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The Hodge Podge Coop
My Hodge-Podge Coop (or, Turning a Doghouse into a Chickenhouse for $30)
I just bought my first house so it's time for my first chickens. And having just bought my first house, it's rather important to go about accommodating my birds as cheaply as possible. Maybe some day I'll build my dream coop, but for now I needed to design around what I had. And what I had was this:
A dirty old doghouse full of trash.
I had two objectives in mind for a coop: protect chickens from predators and ensure a well-ventilated but draftless environment. I originally drew up some gorgeous plans but they were cost-prohibitive. For a while we didn't think we'd be getting chickens at all this year, if that's what it would cost. It occurred to me there was another way, however: I could wing it with what I had lying around and could buy for cheap. In addition to the doghouse, the previous owners of my house left behind assorted bits of lumber, cans of old paint, and some hardware. Surely I could wrestle a coop out of it all somehow.
These were seriously my second-shot plans. (I originally was going to make the door larger than the opening; I later decided to fit it into the doorway instead.)
Put on a door, add some vents. Not fancy, but effective. Also necessary was going to be a roost of some sort, and if I could swing it, a nesting box would be grand.
First, with some help I put the heavy old doghouse where I wanted my chicken coop, resting it on top of some cinder blocks we found in the woods.
I did make a few purchases, totalling about $30, for the project.
Consumables I bought
- 3'x5' 1/4"-grid hardware cloth ($12, Home Depot)
- washers ($11, Home Depot & Ace Hardware)
- 7/8" screws ($6, Home Depot)
- a handle and two latches ($0.30, Habitat for Humanity ReStore) [though I later found a handle and two latches in the basement!]
- 2 pieces of 12" x 48" plywood ($1.01, Home Depot, cull pile)
- 1 1" x 3" x 3' piece of wood ($0.51, Home Depot, cull pile)
- 1 2" x 4" x 3' piece of wood ($0.51, Home Depot, cull pile)
Consumables used which I had on hand
- 4 hinges
- 2'x 3' piece of plywood
- ~ 4' of 2"x 4" lumber
- ~ 12' of 1"x 2" lumber
- 2 1/2" screws
- two colors of paint
- tree branches (~2" diameter")
- piece of split firewood
- dog clip
- 2 eyehooks
- chicken wire
Tools I used
- power drill
- measuring tape
- wire cutters
- paint brush
- caulking gun
- staple gun
After cleaning the doghouse, I used a jigsaw to cut vents in the front and back, around the apex of the frame. I free handed the first hole to fit between the supports of the house, then made a cardboard cut-out in that size to mark out the remaining vents, to get the same size and shape. I secured a piece of hardware cloth over each vent. At the time I only had six washers, so I divided them between the two vents. Luckily my screwheads were large enough to hold the mesh. I bent the edges of the screening over backwards to hide the sharp edges. For the front vent I had to shape the screening to a triangle-like shape but on the back I had room to just use a rectangle.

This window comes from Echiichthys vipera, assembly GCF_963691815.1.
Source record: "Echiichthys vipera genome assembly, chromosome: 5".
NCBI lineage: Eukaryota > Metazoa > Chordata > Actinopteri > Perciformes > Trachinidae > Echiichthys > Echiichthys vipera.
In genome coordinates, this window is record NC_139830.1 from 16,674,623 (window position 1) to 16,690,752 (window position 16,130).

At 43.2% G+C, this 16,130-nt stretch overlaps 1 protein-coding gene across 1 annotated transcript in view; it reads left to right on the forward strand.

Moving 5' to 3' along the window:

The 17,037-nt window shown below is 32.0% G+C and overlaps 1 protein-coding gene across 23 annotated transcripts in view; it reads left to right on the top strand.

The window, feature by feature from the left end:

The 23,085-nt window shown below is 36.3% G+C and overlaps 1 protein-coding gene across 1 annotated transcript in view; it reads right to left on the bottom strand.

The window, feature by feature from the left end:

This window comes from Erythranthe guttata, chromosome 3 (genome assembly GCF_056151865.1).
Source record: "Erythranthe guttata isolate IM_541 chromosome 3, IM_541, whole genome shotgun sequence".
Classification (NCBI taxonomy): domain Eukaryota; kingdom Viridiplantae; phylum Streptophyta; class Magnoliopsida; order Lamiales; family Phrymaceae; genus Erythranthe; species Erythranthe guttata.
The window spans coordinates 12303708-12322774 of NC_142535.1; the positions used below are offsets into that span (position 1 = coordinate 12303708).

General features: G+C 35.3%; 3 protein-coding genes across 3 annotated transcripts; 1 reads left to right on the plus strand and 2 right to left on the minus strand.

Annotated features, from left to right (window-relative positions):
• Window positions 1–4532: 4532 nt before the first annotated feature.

The eaves were already open, providing more ventilation. I secured them with hardware cloth too.
Late in the coop-building process, I stapled a piece of chicken wire to the rafters to prevent chickens from meeting the shingle nails poking down through the roof. The piece of chicken wire I had didn't cover the entire roof so I wove some yarn in a tight mesh over the remaining area, stapling it to the rafters as I had the chicken wire.
There were gaps between the side boards which would allow drafts right on my birds, so I caulked them. I pressed the tip of the caulking tube against the gap as I ran the caulking gun along, and the caulking was forced into the gaps. This worked better than I expected, actually, and gave me a smooth flush fill. I also used the caulking to fill a small knot hole in one of the boards. At first the caulk resisted being painted, but a couple coats did cover it. I hadn't planned on painting the coop, but there were several cans of paint in the basement, and halfway through theproject I decided paint would make the coop last longer, not to mention look better. It would've been much easier to paint before attaching the cloth over the vents, but that's building by the seat of your pants for you. The paint in the basement turned out to be the colors of my house, so my coop is a little version of the my house.
For the door, I found a piece of plywood in the basement which was just bigger than the doghouse door. I cut it down to fit and painted it.
There were two small holes in the door and being paranoid, I stapled scraps of hardware cloth over them. Come cool weather, I'll staple some clear plastic over the holes.
I found these large, perfect hinges in my possession, much to my surprise. I don't remember why I had them, but they were exactly what I wanted. I had picked up some ten-cent hinges at a second store that would have worked otherwise. The golden screws are 7/8" long, the grey ones 2 1/2". I used longer screws where they were going into a stud and shorter screws where they were being secured only to the plywood.
To attach the handle I drilled shallow holes in the front of the door to push the handle into; I drilled screw-sized holes through those all the way to let the screws in from the back, and I used washers to secure the screws against the wood.
I screwed 1" x 2" boards in the top and sides of the doorway to act as a frame, caulking a gap where one board was a bit short. I used two side-locking latches, one from above and one from the side, to keep the door closed. They are very tight when the door is closed. The door is about 2' 6" tall and 2' wide.
For the roost, I cut a 2"-diameter branch. I attached two 2'-tall pieces of wood in either side of the doghouse and rested the branch on those. To keep the branch from falling off or rotating, I secured it in place with long screws. I drilled the screws into the studs at each end of the branch, one screw horizontally and one vertically, pressing firmly against the branch but not going through it. This set-up allows me to easily remove the branch if necessary; I did end up temporarily removing the roost during construction, to allow me to install the nest box.